There. I Fixed It.

I really like the fanless machines from Aleutia.  They have a nice form factor, they’re really silent, and they have kinda amusing web pages.

I’ve got three of the Sandy Bridge machines now, and they just like work and stuff.  Nine thumbs up.


These are Sandy Brigde machines.  That means built-in Intel graphics.  Built-in Intel graphics have always sucked.  It still sucks.  They will probably always suck.

This doesn’t matter for two of the machines, but the third one is the one I use to watch tv with.  And that’s a problem.

If I use “-vo xv”, then I get tearing, but I can watch really “H” D.  If I use “-vo gl2”, then I get no tearing, but the CPU overheats and gets throttled, which means that I get stuttering video.

This is only a problem when watching 1080p and higher, so I haven’t really bothered doing anything about it.

Until today.

I got a fancy (i.e. the cheapest) fan-less low-profile nVidia card.

Epic unboxing sequence:

The Box!


Opened Slightly!


Opened Fully!


The Manual Removed!


And Something Else!


The Bag With The Card Is Revealed!


The Bag!


The Bag Has Sticky Tape On The Back!


The Sticky Tape Has Been Vanquished!


Peeking Out!


Almost Fully Revealed!


The Back Of The Card Revealed!


The Front Of The Card!


Where’s My Pulitzer!


Popping The Covers!


Pop!  Pop! Pop!






Lo  Profiled!

Anyway, I got the Aleutia machine down from the shelf.

That’s A Bad Picture!


Quite Roomy Inside, Despite Size!


See?  There Should Be Room!


Er.  It pokes Out At The Top.


And The HDMI Port Is Concealed!


Bwa Ha HA!  I’ve Got Pliers!




There!  I Fixed It!

And it seems to actually work.  I can now watch the highest “D” that I’ve got on disk without any problems.


I’m going to the I’ll Be Your Mirror thing next weekend.  They’re doing a tape swap thing.  I probably won’t be participating, because I’m lazy, but I did start thinking about what such a tape would consist of.

Fortunately, Emacs has kept track of all the albums I’ve played over the last decade, so I could just let it pick the albums I’ve played most. I’d have to pick the songs myself, though, since it only keeps track of this stuff on a per-album basis.

Here’s the list it came up with.  The most played album per release year.

1957 Sun Ra Sun Song
1958 Kurt Weill Die Dreigroschenoper
1959 Ornette Coleman The Shape Of Jazz To Come
1962 Sheila Jordan Portrait of Sheila
1964 Eric Dolphy Out to Lunch
1965 Bert Jansch Bert Jansch
1967 Shirley Collins The Power Of The True Love Knot
1968 Joni Mitchell Joni Mitchell
1969 David Bowie Space Oddity
1970 Vashti Bunyan Just Another Diamond Day
1971 David Bowie Hunky Dory
1972 David Bowie The Rise and Fall of Ziggy Stardust and the Spiders From Mars
1973 David Bowie Aladdin Sane
1974 David Bowie Diamond Dogs
1975 Joni Mitchell The Hissing Of Summer Lawns
1976 Joni Mitchell Hejira
1977 David Bowie “Heroes”
1978 Kate Bush The Kick Inside
1979 Talking Heads Fear Of Music
1980 Talking Heads Remain In Light
1981 Japan Tin Drum (1)
1982 Eurythmics Touch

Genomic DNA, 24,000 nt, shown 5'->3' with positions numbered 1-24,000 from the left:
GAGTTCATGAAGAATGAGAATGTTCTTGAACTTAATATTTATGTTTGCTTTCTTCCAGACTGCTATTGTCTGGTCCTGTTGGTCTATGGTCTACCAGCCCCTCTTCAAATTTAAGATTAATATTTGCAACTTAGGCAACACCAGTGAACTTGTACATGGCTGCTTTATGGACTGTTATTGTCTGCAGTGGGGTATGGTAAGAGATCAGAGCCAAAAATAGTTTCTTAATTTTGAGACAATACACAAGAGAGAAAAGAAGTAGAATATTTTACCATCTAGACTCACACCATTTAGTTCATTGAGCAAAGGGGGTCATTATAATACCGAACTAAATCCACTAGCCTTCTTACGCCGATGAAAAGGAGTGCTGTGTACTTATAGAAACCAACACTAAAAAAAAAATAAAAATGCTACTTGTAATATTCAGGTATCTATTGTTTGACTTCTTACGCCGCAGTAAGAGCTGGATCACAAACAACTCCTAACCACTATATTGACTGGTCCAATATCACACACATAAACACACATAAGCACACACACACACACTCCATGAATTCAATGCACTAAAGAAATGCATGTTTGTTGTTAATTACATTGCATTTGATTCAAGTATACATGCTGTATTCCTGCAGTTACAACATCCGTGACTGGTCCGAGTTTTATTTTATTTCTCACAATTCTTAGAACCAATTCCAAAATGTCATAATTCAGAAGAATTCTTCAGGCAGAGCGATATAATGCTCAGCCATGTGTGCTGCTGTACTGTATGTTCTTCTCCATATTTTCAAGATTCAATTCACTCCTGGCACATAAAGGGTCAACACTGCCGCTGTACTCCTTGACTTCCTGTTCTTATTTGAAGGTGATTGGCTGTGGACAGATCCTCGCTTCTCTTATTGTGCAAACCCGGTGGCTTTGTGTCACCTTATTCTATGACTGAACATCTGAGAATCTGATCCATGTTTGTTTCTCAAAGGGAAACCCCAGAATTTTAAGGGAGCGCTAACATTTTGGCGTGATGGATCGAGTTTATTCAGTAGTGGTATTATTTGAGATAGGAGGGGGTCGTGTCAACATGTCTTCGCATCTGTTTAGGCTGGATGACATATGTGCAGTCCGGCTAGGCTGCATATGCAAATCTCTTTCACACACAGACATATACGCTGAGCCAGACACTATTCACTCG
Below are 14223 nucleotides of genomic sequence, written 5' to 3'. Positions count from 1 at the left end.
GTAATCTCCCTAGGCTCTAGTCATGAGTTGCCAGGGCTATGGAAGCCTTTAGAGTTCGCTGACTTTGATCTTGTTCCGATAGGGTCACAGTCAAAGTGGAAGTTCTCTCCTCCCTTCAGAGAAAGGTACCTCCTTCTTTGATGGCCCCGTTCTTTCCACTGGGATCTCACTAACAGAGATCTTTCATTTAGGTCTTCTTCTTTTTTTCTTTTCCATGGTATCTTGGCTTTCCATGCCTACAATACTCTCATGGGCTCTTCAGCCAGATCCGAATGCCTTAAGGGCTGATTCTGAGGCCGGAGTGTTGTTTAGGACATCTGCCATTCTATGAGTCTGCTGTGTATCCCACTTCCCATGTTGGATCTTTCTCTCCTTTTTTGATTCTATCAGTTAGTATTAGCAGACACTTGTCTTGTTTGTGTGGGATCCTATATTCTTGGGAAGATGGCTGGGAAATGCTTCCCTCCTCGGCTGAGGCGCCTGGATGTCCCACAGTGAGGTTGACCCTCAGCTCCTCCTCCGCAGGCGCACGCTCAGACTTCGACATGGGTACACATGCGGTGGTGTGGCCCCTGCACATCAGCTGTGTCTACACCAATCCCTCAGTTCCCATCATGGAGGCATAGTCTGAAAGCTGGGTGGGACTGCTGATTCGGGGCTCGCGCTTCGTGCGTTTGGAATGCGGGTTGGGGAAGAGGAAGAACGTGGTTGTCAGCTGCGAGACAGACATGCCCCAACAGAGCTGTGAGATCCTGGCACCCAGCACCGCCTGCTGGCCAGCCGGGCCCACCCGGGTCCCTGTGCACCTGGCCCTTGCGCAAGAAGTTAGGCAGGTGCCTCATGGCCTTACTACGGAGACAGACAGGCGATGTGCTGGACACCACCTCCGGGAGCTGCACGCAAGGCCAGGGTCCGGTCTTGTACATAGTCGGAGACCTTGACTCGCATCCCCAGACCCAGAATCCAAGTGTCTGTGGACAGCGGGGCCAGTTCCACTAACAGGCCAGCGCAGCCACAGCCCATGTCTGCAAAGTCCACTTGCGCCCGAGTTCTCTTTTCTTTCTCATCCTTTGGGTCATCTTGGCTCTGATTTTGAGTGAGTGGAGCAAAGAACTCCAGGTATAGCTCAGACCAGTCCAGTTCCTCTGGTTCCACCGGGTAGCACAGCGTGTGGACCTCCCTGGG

1983 Kate Bush The Dreaming
1984 Eurythmics 1984 (For The Love Of Big Brother)
1985 Kate Bush Hounds Of Love
1986 Tuxedomoon Ship Of Fools
1987 Tuxedomoon Holy Wars
1988 The Cure The Top
1989 Kate Bush The Sensual World
1990 Kate Bush This Woman’s Work II
1991 Pet Shop Boys Behaviour
1992 Jane Siberry When I Was A Boy
1993 Kate Bush The Red Shoes
1994 Joni Mitchell Turbulent Indigo
1995 Moloko Do You Like My Tight Sweater?
1996 Vinicius Cantuária Sol Na Cara
1997 Stephan Mathieu Wurmloch Variationen
1998 Arto Lindsay Noon Chill
1999 Arto Lindsay Prize
2000 Vinicius Cantuária Tucumã
2001 Vinicius Cantuária Vinicius
2002 The Notwist Neon Golden
2003 Other People’s Children Delete.Control.Escape: The Selective Memory of OPC 2000-2003
2004 DJ Rupture 58.46 Radio Mix
2005 Kate Bush Aerial (2)
2006 Arthur Russell Another Thought
2007 Tracey Thorn Out Of The Woods
2008 Laura Jean Eden Land
2009 Circlesquare Songs About Dancing And Drugs
2010 Oneohtrix Point Never Returnal Remix
2011 Men Talk About Body
2012 Actress Faceless

Cheapskates Revealed!

In the previous installment, we saw that Penguin had done weird stuff typographically.  And now I understand why.

In the back of the book is a “List of Variants”, which details minutely what manuscripts have been used.  I mean, important stuff like “La” vs “la”.

And they list these variants based on page and line numbers.

This was done for the previous, un-annotated edition.  So when they wanted to add some footnotes, they either had to re-do the entire “List of Variants”, or do it the easy/hard way by just pasting in new lines (in a narrower typescript) here and there.

It’s all so logical.


I was reading Tender is the Night and was puzzling over the typesetting.  The foreword and the index is set in a very clear, narrow typeface, while the text itself looks old and worn.

This is unfortunately an annotated edition, which I loathe.  I wouldn’t have bought it if I’d known.

But that doesn’t make sense.  If it’s a new, annotated edition, why does is look so worn and old-timey?

Then I noticed.  Just look at it.  The single line that has the annotation “15” is set in a narrower typeface that also looks crisper.  Just look at those to “but”s.

So the cheap bastards just cut out the lines where they wanted to have an annotation, re-set it in the narrower font to make room for the annotation, and then pasted the result back in.

I didn’t know that doing stuff like that was even possible in these digital days.  It’s practially midieval.

Useful Consumer Review

I bought this catch-and-release fly catcher…  gun… a few weeks back.  But, despite the warmest March ever (or something), I hadn’t seen a single fly since getting the device.

Until today.

It works!  I caught the fly and released it out the window. I didn’t really think it would work, because the suction kinda sucks.

So humane.  And fewer streaks on the walls.